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It is possible to move in year 13, although it may be harder now the exams are terminal. Previously it was possible even if different boards had been studied, because the AS counted towards the final mark. The only stipulation in the case I am familiar with was that they couldn't study and be examined on the same thing in different years - for example if they had been examined on a certain book in English literature they couldn't study it again the following year if they moved. It may well be different now though. It might be easier simply to restart year 12 elsewhere, and I know of 2 or 3 people who have done this successfully.

I would say that 6th form colleges aren't renowned for being on top of their students to knuckle down, it tends to be a bit more of a halfway house between school & university & the students are encouraged to take more responsibility for their work (in my experience anyway)


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PostPosted: Thu May 24, 2018 4:46 pm 
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Amber - you are correct it is a private school!

The subjects dd is studying would not be the same board at the college suggested. DD feels strongly that with a little more work she can definitely push the marks up but the issues are the predictions.

Also, her GCSE grades are poorer than her peer group (although I feel very pleased with them!) but I wonder how Uni's will see this.


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PostPosted: Thu May 24, 2018 4:48 pm 
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Re support - some staff are happy to support, others feel dd is not up to the task!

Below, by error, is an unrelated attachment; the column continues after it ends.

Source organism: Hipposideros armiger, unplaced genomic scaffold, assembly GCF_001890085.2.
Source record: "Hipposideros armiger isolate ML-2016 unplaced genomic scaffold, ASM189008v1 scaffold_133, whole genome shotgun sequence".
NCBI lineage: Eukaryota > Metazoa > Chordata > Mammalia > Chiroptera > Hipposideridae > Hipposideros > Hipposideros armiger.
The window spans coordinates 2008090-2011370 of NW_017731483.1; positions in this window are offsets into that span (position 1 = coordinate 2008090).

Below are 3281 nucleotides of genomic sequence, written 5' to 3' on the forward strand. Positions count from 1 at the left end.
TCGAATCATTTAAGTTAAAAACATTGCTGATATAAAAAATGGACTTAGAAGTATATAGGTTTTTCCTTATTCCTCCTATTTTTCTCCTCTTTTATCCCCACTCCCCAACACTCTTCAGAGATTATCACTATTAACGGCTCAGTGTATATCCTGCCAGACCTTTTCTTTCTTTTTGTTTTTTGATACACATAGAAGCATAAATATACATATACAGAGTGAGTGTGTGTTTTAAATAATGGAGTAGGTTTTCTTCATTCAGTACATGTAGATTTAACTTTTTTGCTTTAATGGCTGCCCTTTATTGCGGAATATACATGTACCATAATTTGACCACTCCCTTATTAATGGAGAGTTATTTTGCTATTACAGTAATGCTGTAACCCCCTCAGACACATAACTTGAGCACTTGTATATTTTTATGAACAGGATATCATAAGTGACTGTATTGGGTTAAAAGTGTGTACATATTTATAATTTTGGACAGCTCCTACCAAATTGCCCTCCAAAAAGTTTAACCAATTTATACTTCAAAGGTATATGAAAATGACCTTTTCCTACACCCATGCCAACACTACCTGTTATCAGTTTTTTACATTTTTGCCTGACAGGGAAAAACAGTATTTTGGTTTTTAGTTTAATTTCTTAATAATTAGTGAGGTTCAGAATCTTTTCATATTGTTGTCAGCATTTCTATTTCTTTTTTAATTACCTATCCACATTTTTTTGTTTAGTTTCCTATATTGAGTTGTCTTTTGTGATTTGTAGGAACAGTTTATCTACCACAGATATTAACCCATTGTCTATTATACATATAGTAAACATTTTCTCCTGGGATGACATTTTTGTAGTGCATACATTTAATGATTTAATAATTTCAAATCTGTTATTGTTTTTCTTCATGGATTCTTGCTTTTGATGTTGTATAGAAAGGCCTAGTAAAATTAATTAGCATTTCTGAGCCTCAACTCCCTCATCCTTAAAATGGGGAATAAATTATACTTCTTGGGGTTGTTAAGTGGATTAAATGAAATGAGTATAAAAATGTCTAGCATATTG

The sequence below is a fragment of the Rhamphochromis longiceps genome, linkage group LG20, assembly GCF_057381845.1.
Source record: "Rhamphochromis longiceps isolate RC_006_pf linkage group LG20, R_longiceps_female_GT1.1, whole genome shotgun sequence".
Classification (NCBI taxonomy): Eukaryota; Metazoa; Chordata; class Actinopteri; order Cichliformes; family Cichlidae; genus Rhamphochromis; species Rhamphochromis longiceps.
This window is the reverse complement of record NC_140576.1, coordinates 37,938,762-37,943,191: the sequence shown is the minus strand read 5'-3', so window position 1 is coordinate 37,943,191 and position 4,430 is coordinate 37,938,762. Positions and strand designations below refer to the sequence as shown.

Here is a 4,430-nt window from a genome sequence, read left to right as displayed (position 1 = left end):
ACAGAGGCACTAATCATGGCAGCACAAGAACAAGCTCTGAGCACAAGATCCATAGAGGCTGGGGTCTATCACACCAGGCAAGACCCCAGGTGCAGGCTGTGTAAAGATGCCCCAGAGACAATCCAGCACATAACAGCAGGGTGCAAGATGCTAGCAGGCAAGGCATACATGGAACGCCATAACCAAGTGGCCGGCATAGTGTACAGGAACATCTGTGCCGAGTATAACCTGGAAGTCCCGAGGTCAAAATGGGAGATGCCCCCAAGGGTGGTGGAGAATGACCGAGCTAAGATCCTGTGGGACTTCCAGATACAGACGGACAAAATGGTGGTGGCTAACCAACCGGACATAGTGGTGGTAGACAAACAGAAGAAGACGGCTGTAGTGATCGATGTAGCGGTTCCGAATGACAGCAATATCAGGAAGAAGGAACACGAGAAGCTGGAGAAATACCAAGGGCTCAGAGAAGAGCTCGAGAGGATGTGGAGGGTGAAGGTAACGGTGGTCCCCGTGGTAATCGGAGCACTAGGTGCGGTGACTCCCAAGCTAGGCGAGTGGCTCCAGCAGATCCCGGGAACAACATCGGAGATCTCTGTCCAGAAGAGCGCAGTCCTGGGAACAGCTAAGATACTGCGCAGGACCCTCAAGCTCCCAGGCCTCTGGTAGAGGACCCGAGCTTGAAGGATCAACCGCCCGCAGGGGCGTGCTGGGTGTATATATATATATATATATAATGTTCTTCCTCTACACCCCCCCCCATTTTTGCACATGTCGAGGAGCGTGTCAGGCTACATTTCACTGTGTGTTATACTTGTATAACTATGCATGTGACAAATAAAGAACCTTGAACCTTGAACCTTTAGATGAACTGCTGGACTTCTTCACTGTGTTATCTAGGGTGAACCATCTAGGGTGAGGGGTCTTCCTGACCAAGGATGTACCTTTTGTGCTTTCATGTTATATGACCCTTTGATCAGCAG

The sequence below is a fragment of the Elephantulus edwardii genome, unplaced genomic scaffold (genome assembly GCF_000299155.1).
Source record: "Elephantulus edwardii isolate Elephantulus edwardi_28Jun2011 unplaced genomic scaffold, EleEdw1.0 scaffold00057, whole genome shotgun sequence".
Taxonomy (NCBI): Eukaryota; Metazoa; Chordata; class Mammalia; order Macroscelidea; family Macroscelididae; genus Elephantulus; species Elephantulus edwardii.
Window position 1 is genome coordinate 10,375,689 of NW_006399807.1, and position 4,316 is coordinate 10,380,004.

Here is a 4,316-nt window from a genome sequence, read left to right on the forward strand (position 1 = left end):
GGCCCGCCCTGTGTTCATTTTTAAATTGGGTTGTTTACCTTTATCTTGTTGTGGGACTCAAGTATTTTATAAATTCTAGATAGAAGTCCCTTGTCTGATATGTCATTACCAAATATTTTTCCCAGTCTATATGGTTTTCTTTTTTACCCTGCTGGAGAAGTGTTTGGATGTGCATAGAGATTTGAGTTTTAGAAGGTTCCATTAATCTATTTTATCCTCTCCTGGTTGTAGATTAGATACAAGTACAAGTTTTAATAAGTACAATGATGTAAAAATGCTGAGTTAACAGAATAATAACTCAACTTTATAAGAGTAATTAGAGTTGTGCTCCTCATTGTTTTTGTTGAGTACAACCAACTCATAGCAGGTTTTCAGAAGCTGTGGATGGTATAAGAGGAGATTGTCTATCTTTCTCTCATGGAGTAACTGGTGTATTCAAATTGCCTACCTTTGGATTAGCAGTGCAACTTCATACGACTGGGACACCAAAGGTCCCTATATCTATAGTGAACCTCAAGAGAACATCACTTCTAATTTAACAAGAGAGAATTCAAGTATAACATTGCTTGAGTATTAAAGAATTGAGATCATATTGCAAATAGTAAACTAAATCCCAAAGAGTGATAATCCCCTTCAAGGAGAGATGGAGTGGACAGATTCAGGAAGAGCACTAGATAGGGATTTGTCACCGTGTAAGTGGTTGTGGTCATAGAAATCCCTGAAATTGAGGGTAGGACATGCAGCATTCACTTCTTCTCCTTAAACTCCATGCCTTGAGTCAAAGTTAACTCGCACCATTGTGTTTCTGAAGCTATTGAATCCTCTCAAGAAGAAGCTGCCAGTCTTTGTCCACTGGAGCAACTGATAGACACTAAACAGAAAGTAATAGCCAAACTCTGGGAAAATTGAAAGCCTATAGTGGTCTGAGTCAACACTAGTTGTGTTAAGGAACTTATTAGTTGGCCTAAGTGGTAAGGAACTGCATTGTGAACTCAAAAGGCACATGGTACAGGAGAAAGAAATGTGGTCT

The school feels 'independent learning' is key.


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PostPosted: Thu May 24, 2018 4:51 pm 
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At the very least, I would press your current school for concrete evidence that a named college or colleges would provide exactly what they are saying that your DD will get there. Obviously colleges vary, but on the whole, what many students like about sixth form college is the greater freedom (but also the attendant responsibility for their own learning) compared to school.

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PostPosted: Thu May 24, 2018 4:58 pm 
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disenchanted wrote:
Amber - you are correct it is a private school!

The subjects dd is studying would not be the same board at the college suggested. DD feels strongly that with a little more work she can definitely push the marks up but the issues are the predictions.

Also, her GCSE grades are poorer than her peer group (although I feel very pleased with them!) but I wonder how Uni's will see this.


So are they effectively attempting to push her out against your (and her) will? I would resist this strongly if you want her to stay.

My strongest advice regarding university is to take a gap year and apply late to university if you (she) feel that she is going to do better than her grade predictions. If she outperforms them and ends up going somewhere she wouldn't have chosen had she known, she will be paying a heavy price.


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PostPosted: Thu May 24, 2018 5:47 pm 
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Taking a gap year is a very good idea, she can then apply to uni with her actual grades and not her predictions and perhaps consider places that she previously wouldnt have.

My DS is just coming to the end of his gap year. He has been working as a gap year student at a local school he's done everything from coaching sport to emptying the bins and it has been really very good for him. He's "grown up", made a few decisions, met some great people, earned some money and is generally going to uni in a better place and frame of mind than if he had gone straight away. He will even now agree that on this one we were right!

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PostPosted: Thu May 24, 2018 5:57 pm 
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disenchanted wrote:
Re support - some staff are happy to support, others feel dd is not up to the task!

The school feels 'independent learning' is key.


Does she get additional time? If not then ask why not. Her GCSE grades are fine and, in my opinion, they are failing her not the other way round.

There should be a learning plan to support her additional needs that every teacher follows. This is what a state school wuld have to do and surely they should be doing at least that?